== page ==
Games Researcher | University of Tampere
Sabine Harrer is a games researcher at the Centre of Excellence in Game Culture Studies, University of Tampere, Finland. Their research focuses on cultural videogames criticism, HCI and intersectionality, and creation-based knowledge making. Author of the book Games and Bereavement (transcript 2018) and a member of the Copenhagen Game Collective, Sabine blends experimental game making and writing as modes to inquire, challenge, and queer social norms. Sabine has co-designed game experiences, using materials like touch screens, computer mice, fabric, rocks and small free online editors like Twine and Adam LeDoux’s Bitsy.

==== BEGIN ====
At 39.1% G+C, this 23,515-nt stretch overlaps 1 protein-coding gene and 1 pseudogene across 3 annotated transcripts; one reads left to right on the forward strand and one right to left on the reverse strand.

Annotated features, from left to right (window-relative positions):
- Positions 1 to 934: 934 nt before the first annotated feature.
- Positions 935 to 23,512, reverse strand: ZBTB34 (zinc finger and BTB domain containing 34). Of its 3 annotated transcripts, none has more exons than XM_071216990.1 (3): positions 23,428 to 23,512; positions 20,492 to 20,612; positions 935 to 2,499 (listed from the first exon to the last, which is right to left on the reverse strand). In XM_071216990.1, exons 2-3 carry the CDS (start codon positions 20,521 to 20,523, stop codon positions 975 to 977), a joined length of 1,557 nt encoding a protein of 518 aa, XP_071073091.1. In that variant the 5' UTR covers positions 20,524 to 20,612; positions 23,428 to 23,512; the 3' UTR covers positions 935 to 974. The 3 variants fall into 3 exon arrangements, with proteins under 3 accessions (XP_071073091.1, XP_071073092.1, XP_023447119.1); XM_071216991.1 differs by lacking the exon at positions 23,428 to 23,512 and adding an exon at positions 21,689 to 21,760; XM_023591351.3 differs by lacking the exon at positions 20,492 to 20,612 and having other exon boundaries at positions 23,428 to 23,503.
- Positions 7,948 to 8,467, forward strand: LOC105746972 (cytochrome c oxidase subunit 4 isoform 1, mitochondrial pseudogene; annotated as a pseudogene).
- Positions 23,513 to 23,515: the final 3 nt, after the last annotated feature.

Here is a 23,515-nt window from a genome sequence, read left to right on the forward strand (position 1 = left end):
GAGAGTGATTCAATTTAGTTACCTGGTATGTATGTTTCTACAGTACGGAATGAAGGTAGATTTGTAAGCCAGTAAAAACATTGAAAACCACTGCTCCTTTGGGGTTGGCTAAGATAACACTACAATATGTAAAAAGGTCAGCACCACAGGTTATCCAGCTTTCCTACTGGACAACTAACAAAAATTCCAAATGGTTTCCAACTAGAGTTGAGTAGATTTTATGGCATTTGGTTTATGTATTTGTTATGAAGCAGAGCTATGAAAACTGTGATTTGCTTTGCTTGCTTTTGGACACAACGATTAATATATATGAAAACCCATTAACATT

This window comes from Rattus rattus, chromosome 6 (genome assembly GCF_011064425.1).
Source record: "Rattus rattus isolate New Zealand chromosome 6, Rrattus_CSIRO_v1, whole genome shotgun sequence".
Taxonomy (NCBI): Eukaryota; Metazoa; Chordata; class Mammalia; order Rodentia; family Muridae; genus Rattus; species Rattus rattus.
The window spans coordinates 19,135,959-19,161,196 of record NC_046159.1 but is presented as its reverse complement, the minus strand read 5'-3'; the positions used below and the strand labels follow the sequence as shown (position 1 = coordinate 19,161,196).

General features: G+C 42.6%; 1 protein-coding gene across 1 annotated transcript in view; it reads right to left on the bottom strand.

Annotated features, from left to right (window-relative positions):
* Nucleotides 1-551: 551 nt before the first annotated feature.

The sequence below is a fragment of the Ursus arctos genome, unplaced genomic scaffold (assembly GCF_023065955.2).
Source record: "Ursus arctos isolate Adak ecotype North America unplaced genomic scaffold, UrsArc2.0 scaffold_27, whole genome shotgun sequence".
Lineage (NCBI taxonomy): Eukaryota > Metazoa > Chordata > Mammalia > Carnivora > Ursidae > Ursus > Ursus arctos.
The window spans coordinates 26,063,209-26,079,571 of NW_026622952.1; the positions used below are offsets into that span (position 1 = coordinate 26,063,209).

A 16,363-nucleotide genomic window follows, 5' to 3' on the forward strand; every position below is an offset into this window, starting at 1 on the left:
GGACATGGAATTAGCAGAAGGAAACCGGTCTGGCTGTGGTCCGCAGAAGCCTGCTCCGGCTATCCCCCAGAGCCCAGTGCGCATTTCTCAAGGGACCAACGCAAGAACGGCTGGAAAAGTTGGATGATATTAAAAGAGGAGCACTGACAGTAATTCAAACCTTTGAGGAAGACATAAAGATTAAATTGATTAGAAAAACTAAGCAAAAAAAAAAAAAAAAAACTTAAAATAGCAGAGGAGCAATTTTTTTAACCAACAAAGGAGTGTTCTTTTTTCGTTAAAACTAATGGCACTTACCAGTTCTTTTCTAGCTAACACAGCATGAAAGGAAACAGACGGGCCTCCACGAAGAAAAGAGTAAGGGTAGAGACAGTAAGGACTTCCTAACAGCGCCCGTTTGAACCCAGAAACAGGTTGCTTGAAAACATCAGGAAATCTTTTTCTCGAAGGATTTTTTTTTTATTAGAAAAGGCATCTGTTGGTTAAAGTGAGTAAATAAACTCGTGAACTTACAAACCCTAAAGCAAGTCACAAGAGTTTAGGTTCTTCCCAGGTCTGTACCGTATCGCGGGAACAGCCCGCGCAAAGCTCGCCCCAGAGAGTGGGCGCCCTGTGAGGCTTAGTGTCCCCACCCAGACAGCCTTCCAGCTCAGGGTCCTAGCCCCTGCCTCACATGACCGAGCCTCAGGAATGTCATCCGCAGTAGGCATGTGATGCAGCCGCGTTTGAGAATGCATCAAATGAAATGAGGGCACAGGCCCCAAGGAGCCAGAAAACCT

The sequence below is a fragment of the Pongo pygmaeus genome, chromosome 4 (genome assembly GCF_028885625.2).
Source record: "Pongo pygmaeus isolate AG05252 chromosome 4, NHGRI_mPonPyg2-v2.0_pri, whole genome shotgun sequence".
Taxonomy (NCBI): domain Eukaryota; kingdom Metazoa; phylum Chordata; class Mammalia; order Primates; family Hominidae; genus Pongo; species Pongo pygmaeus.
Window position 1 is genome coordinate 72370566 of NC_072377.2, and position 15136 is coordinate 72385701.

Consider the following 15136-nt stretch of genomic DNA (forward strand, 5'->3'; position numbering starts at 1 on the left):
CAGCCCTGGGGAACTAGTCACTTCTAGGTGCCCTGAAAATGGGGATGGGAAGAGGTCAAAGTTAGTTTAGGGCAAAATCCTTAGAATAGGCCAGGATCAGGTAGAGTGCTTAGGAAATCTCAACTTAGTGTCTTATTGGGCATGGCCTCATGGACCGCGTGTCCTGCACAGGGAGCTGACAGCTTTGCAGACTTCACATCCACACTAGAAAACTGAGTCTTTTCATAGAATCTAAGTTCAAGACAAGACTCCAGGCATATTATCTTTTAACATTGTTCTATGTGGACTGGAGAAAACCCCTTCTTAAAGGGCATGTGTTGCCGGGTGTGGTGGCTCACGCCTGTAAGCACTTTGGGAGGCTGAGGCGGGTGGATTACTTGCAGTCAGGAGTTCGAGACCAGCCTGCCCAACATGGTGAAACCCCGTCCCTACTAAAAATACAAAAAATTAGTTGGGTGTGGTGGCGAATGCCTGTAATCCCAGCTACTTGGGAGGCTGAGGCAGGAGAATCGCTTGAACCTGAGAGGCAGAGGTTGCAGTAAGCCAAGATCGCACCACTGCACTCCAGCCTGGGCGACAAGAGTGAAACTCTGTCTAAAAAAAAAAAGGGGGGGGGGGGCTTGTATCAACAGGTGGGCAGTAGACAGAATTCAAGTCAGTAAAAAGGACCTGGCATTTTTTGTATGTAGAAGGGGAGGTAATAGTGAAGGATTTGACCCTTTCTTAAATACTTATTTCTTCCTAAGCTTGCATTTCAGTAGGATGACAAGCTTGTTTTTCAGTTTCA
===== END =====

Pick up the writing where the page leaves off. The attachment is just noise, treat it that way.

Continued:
Some of Sabine’s games can be played at enibolas.itch.io
Games and gardens have much in common.Both of them are landscapes grown for our enjoyment, both require tools to be maintained, and both are trimmed into shape by specialised landscapers using “best practice”. But where does this image of “game gardening” take us when we go back in time? At least in Europe, methods of gardening are deeply rooted in methods of colonialism, the mission to “civilise” the world and install white supremacy. This talk looks at these dark roots of colonial botany and how it might help us understand problems with the games industry today. Why, in 2019, are game gardens still firmly controlled by white male practitioners? How can we destroy their fences and resist their toxic labor conventions? How can we build methods to grow games beyond colonialism – games which care about the land, our visions, and each other?